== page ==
This inquiry explores how data analyses about US Federal sentences have transformed sentencing practice beginning in the mid-1980s. I consider this inquiry an early case of the datafication of law, a pervasive process that translates legal practice into data and embeds it in digital networks so it can be tracked and analyzed in real time. To explore datafication historically and in relation to legal practice and power, I consider it not as an objective and passive undertaking but, rather, as an ideological and performative process that encodes and enacts normative presumptions and desirable futures. The empirical inquiry traverses “levels of analysis” and thus bridges prominent perspectives in sociolegal research. In so doing, I identify four mechanisms that mediate “large-scale” processes and “local” practices: field assembly, symbolic projection, material inscription, and boundaries spanning. Substantively, I show how datafication has not simply described, but also transformed, sentencing practice according to a colorblind-carceral imaginary that strives to fix the present in place. By relentlessly translating decisions into data forms that derive from this carceral imaginary, datafication affects judicial action and partakes in sustaining legacies of oppression. Yet, like other technologies, datafication also reveals dialectic dimensions in opening up to new actors and subjecting its ideological underpinnings to contestation and change.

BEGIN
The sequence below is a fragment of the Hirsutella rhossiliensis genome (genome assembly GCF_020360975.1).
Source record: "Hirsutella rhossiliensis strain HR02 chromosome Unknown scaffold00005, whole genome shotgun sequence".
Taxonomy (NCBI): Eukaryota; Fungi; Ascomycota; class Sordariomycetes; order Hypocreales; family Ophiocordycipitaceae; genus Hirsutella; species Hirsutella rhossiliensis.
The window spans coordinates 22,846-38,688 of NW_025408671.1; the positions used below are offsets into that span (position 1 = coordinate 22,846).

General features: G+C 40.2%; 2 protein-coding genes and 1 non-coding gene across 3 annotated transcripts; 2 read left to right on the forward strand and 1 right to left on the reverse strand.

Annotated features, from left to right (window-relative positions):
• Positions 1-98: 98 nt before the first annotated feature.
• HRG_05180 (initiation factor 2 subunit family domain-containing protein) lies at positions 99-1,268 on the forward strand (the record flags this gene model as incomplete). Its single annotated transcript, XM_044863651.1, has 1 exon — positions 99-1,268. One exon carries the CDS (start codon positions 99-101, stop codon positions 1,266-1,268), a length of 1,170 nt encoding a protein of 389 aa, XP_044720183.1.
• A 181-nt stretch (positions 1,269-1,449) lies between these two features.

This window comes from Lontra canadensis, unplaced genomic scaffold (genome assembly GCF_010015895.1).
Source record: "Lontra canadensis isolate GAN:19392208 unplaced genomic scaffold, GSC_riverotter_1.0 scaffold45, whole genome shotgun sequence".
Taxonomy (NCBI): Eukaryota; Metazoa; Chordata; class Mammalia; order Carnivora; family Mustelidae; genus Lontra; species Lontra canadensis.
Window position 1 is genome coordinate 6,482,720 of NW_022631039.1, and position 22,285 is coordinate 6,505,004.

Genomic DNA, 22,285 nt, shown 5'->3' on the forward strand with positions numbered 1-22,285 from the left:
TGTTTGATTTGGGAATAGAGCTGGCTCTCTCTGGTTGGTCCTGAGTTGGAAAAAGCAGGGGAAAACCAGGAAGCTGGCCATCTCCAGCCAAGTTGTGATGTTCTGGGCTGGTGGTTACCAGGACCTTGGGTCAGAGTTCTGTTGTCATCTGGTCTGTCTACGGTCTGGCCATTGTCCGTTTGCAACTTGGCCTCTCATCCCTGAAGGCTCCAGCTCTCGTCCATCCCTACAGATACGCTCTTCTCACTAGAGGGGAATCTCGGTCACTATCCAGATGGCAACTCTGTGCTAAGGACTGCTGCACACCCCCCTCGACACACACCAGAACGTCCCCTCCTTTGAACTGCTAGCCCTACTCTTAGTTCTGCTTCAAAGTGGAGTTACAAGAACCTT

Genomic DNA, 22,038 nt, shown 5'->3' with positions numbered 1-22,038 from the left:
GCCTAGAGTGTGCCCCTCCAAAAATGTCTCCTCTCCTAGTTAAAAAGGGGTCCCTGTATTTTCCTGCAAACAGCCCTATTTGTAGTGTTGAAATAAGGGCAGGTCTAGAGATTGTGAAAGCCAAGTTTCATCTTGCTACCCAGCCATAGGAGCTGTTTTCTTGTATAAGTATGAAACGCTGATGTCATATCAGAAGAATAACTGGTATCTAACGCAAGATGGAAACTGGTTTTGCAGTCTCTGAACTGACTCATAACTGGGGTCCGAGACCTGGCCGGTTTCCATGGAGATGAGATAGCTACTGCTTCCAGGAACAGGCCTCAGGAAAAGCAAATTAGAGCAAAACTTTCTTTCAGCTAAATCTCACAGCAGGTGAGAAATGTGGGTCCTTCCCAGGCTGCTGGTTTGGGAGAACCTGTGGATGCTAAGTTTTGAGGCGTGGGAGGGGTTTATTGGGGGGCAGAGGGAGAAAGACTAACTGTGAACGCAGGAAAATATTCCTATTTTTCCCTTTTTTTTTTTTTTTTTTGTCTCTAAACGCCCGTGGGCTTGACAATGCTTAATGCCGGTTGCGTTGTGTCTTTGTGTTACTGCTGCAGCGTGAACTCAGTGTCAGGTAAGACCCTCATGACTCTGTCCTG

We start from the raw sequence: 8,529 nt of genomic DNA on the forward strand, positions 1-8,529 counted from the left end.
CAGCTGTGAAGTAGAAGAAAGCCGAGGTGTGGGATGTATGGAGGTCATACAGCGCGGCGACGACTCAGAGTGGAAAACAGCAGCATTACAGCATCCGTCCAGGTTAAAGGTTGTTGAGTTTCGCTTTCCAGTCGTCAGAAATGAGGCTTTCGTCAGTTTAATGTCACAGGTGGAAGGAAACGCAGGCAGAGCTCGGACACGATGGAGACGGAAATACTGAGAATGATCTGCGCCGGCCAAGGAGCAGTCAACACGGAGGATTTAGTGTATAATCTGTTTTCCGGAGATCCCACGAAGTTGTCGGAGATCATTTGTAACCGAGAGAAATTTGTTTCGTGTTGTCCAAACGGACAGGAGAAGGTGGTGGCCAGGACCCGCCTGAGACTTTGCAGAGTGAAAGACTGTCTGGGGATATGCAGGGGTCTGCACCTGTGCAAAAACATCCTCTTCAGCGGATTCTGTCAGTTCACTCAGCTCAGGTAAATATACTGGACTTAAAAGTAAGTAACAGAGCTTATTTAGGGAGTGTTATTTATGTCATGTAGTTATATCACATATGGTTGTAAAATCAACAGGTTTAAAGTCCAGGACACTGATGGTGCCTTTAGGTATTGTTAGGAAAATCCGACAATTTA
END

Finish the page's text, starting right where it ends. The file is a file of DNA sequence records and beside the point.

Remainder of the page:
Bibliographical notePublisher Copyright:
© The Author(s), 2021. Published by Cambridge University Press on behalf of American Bar Foundation.
ASJC Scopus subject areas
- General Social Sciences